Speaking of too cute…if you are the parent of young children, or have grandchildren over for sleepovers, look for the show Too Cute! on Animal Planet. The adorable baby animals and soothing narration elicits many “ahhhhs and ohhhhs,” at my house.
“This week, let the alphabet be your inspiration: find a string of letters. Try a multi-photo gallery to collect images of single characters. Find some beautiful typography, or look for letters hidden in natural forms. I’m excited to see your ABCs!” Alphabet
What fun it was to gather photographs for this week’s WordPress Photo Challenge. It prompted us (see our reflection in the collage) to take a long overdue stroll through Mullica Hill, New Jersey, a town known for its antique shops. All the alphabets in the above “sampler” were on Main Street. We had a bit of trouble with the Z, but found it in the graveyard of the Quaker Cemetery.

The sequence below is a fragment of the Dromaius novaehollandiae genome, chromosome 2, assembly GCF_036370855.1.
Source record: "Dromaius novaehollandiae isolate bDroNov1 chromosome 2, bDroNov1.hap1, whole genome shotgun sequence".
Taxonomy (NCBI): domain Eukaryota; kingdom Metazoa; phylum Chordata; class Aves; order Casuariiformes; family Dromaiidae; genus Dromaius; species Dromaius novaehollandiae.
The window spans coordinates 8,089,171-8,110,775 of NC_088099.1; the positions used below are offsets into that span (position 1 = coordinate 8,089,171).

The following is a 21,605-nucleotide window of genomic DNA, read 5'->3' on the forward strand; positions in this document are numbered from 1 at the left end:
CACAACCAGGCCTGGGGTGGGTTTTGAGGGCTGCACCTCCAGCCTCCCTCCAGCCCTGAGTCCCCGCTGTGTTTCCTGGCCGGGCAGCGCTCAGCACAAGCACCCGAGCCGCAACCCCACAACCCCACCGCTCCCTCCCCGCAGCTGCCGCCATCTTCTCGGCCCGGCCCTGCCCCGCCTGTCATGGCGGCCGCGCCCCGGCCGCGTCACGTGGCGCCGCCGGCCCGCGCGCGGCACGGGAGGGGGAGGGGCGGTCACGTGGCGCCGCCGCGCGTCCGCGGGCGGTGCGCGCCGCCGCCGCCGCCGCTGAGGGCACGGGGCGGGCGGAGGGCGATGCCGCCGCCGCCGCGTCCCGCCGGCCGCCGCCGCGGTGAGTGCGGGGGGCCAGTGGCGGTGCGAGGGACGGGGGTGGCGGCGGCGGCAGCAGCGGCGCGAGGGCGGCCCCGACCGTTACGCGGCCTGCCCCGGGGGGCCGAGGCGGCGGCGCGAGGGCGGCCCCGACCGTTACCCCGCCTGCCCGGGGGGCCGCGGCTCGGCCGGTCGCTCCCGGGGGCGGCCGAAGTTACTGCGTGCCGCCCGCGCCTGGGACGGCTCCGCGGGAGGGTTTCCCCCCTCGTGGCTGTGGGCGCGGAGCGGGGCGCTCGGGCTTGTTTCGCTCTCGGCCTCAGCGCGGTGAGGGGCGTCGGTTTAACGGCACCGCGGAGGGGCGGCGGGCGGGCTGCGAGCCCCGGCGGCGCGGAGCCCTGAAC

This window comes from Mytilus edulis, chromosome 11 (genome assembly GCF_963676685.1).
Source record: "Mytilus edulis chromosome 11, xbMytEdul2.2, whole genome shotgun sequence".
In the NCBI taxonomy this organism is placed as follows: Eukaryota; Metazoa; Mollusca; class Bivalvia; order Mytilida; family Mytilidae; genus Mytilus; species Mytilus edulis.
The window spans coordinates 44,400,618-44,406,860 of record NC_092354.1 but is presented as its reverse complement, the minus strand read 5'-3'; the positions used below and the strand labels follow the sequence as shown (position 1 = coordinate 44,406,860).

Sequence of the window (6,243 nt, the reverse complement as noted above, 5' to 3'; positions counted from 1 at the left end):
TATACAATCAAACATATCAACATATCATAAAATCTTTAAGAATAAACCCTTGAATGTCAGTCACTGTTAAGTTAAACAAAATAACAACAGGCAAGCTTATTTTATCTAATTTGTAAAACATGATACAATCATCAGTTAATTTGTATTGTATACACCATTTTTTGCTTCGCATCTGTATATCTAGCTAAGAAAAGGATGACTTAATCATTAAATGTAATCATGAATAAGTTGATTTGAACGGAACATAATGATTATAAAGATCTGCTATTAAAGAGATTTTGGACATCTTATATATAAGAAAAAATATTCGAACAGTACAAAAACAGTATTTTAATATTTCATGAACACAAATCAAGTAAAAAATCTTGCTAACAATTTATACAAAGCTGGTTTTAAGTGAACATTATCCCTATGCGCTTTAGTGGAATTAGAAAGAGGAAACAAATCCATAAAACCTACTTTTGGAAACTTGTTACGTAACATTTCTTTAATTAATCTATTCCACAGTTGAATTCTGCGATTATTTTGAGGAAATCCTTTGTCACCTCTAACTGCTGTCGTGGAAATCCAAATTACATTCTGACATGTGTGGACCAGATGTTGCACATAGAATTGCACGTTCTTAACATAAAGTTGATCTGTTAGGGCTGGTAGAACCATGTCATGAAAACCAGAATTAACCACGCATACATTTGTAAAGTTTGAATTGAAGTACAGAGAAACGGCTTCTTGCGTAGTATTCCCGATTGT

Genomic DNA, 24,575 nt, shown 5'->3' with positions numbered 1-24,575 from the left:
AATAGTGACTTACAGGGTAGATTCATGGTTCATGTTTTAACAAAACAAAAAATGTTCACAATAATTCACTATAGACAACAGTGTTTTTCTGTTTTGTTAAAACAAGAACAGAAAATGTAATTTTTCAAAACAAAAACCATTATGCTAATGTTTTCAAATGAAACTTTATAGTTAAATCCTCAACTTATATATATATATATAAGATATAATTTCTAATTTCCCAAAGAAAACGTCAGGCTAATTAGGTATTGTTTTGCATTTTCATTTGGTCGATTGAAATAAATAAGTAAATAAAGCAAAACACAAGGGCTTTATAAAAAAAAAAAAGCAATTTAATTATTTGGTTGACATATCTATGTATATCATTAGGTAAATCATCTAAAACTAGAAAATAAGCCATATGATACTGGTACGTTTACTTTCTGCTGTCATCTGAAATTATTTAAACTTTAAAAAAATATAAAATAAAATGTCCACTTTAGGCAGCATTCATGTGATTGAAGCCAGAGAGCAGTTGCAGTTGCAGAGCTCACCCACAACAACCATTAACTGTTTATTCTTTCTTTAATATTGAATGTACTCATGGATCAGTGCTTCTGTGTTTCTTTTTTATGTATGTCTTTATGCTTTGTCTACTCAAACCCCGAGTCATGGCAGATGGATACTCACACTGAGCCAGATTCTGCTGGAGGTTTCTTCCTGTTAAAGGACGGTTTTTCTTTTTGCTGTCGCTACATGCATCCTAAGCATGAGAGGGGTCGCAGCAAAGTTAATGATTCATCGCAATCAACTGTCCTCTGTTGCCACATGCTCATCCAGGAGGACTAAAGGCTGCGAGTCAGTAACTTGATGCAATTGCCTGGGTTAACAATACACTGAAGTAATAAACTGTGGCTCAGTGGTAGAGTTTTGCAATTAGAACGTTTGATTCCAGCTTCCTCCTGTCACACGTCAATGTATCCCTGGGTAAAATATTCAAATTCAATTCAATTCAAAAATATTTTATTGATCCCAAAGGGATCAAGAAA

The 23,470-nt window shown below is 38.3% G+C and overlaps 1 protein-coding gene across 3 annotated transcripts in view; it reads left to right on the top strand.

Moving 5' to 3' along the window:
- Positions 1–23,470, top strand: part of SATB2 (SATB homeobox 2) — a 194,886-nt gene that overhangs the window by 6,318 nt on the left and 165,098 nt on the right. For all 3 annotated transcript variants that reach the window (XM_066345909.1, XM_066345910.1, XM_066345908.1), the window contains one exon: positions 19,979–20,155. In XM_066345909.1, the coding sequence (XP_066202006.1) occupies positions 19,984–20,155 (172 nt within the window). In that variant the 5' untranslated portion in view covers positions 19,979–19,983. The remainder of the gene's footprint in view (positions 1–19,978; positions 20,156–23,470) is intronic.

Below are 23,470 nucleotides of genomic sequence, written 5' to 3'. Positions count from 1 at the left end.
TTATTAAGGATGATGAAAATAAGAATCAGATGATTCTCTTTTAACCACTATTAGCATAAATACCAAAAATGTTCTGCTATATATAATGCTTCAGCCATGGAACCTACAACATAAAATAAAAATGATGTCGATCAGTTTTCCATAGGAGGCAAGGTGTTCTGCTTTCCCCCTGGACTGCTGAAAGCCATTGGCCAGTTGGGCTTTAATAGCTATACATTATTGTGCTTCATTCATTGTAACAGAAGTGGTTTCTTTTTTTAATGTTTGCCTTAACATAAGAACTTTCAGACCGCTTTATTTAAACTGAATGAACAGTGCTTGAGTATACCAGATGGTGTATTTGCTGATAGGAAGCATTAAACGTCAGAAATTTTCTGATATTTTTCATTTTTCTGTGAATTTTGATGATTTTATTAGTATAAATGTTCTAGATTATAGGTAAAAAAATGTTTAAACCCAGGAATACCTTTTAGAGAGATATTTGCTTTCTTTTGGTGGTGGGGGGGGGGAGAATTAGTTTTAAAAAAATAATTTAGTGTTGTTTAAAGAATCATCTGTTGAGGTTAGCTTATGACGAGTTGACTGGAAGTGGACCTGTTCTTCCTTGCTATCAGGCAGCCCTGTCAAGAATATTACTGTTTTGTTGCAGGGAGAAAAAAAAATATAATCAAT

On Saturday, my husband and I took a stroll through the antiquing town of Mullica Hill, New Jersey. I enjoyed coming upon this display of candles in the front of one home/business. What a great idea and a good way to shine out light upon the world. The inner recesses of the baskets are also the perfect choice for today’s Color Your World – 120 Days of Crayola Challenge – Brown
“You are the light of the world—like a city on a hilltop that cannot be hidden. No one lights a lamp and then puts it under a basket. Instead, a lamp is placed on a stand, where it gives light to everyone in the house. In the same way, let your good deeds shine out for all to see, so that everyone will praise your heavenly Father.” ~ Matthew 5:14-16